Synopses & Reviews
From Henry David Thoreau to Bill McKibben, critics and philosophers have sought to demonstrate how a life without constant growth might still be rich and satisfying. Yet one crucial episode in the history of sustainability has been largely forgotten. Green Victorians
recovers the story of a small circle of men and women led by political economist and art critic John Ruskin. Green Victorians
explores how Ruskinandrsquo;s most enthusiastic followers turned his theory into practice in a series of ambitious local projects ranging from painting, hand-weaving, and wood-working to gardening, archaeology, story-telling, and childrenandrsquo;s education. This is a lively yet unsettling story, for while those in Ruskinandrsquo;s experimental community established a thriving handicraft industry and protected the Lake District from over-development, they paid a price. Richly illustrated, Green Victorians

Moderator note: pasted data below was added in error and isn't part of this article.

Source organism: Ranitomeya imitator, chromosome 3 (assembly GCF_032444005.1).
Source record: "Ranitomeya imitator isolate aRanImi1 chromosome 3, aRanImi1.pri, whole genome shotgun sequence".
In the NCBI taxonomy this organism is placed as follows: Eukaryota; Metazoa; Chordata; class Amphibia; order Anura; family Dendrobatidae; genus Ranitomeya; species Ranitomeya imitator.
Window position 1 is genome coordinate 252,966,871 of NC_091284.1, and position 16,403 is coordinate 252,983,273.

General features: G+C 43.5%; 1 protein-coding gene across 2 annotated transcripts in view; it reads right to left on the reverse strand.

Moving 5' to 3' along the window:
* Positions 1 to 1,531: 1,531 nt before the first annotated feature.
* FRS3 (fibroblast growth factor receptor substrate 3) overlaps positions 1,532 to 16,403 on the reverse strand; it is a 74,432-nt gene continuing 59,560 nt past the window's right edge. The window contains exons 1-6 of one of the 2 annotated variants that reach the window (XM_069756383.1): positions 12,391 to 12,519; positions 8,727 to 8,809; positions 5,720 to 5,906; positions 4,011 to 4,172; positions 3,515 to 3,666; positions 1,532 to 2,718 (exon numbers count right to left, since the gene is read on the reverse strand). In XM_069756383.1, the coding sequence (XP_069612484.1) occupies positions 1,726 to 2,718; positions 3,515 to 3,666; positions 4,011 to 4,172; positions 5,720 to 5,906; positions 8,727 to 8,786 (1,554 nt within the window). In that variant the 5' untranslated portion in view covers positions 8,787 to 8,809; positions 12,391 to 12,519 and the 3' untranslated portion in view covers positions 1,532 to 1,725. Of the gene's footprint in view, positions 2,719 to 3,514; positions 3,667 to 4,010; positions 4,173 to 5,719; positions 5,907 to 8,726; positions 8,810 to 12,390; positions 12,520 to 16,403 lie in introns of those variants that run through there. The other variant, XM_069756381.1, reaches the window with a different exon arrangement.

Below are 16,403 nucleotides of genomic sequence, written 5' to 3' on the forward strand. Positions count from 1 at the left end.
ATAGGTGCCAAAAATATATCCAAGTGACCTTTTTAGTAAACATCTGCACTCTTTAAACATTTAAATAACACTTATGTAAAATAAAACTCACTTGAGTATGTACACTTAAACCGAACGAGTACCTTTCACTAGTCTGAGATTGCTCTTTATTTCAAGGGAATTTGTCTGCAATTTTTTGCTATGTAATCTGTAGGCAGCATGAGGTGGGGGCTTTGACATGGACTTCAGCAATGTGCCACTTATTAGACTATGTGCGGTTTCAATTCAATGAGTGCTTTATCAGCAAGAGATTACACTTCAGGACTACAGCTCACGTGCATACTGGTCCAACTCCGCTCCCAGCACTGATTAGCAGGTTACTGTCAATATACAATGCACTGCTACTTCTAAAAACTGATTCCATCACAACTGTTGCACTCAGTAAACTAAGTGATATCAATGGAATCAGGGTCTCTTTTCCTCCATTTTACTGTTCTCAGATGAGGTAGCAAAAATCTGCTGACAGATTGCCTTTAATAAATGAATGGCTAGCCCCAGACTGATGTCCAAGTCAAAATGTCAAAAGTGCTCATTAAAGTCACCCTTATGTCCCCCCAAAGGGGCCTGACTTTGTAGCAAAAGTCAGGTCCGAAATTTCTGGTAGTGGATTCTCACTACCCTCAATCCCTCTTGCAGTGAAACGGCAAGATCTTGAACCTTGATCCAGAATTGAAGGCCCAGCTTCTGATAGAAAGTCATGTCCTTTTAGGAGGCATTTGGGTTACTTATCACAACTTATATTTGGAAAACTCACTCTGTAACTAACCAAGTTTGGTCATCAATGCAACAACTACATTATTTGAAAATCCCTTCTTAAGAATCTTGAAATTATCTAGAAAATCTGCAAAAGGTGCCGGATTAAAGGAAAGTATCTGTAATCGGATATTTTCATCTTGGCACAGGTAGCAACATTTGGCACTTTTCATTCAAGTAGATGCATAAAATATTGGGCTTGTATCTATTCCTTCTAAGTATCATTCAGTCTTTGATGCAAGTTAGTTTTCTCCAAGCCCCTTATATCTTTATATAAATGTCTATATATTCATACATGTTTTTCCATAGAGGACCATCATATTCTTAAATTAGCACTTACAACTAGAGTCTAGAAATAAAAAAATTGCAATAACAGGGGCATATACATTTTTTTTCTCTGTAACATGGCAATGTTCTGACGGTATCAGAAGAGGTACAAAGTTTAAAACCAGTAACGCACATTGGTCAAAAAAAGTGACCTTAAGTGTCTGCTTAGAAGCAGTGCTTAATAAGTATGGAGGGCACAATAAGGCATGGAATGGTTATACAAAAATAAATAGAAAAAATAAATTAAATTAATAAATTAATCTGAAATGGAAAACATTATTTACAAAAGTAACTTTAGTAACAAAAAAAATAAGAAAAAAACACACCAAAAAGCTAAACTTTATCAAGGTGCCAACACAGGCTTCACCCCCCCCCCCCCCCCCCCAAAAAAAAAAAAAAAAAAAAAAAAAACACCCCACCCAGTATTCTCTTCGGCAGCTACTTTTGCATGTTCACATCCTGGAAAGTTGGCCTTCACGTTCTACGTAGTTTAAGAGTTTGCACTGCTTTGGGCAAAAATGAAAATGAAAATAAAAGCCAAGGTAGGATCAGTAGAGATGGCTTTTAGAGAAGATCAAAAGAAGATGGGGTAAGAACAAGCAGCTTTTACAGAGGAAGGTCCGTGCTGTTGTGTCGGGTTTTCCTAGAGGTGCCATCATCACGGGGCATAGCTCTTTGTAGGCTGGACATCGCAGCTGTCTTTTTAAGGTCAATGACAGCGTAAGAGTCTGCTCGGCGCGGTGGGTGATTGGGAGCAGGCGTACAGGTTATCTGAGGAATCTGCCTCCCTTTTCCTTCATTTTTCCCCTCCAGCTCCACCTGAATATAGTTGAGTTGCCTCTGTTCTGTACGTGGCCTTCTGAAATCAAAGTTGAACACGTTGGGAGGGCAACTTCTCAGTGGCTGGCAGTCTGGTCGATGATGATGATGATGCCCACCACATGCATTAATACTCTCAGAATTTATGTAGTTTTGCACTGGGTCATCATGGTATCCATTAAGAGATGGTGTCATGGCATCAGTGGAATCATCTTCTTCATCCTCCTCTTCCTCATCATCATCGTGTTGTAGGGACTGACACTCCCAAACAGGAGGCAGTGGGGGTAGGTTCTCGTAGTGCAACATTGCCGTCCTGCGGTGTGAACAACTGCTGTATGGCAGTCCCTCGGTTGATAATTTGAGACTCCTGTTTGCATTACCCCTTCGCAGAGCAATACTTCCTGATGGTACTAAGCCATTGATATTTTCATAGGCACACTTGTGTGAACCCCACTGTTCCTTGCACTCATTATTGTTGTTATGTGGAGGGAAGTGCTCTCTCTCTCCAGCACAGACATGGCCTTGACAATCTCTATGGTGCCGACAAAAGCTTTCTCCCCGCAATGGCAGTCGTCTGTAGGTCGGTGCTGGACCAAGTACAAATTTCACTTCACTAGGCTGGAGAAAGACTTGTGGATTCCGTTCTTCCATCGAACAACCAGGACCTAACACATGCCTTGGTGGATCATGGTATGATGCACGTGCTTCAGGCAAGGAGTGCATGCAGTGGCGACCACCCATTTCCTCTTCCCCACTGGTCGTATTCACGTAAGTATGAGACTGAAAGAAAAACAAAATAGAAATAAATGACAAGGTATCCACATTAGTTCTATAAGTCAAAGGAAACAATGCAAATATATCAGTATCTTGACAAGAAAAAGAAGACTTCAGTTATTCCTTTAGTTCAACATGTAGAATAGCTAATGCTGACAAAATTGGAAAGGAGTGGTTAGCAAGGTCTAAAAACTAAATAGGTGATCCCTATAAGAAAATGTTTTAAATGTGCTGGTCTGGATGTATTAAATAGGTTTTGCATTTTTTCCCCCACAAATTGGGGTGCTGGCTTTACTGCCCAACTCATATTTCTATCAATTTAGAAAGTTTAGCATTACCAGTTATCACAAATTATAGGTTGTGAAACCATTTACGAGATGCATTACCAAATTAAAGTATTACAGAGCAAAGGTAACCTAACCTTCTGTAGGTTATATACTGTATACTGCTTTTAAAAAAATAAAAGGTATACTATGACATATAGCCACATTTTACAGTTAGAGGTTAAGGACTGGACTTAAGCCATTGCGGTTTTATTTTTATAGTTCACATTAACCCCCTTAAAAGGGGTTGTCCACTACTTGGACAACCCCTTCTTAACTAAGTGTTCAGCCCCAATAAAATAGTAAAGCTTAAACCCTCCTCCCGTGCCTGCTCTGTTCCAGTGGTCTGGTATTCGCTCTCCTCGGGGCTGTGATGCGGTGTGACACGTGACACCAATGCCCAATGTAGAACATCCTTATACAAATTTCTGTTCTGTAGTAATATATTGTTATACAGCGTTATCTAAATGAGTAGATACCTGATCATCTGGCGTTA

breaks new ground by connecting the ideas and practices of Ruskinandrsquo;s utopian community to the problems of ethical consumption then and now.
About the Author
Vicky Albritton has taught at Johns Hopkins University, Colorado State, and the University of Chicago. Fredrik Albritton Jonsson is associate professor of British history and history of science at the University of Chicago. He is author of Enlightenmentandrsquo;s Frontier: The Scottish Highlands and the Origins of Environmentalism.
Table of Contents
Introduction: Green Victorians
Chapter One: No Wealth but Life
Chapter Two: Selling Sufficiency
Chapter Three: Queen Susan
Chapter Four: Taming the Steam Dragon
Chapter Five: Insatiable Imagination
Chapter Six: Nothing Much
Conclusion: Ruskin in the Anthropocene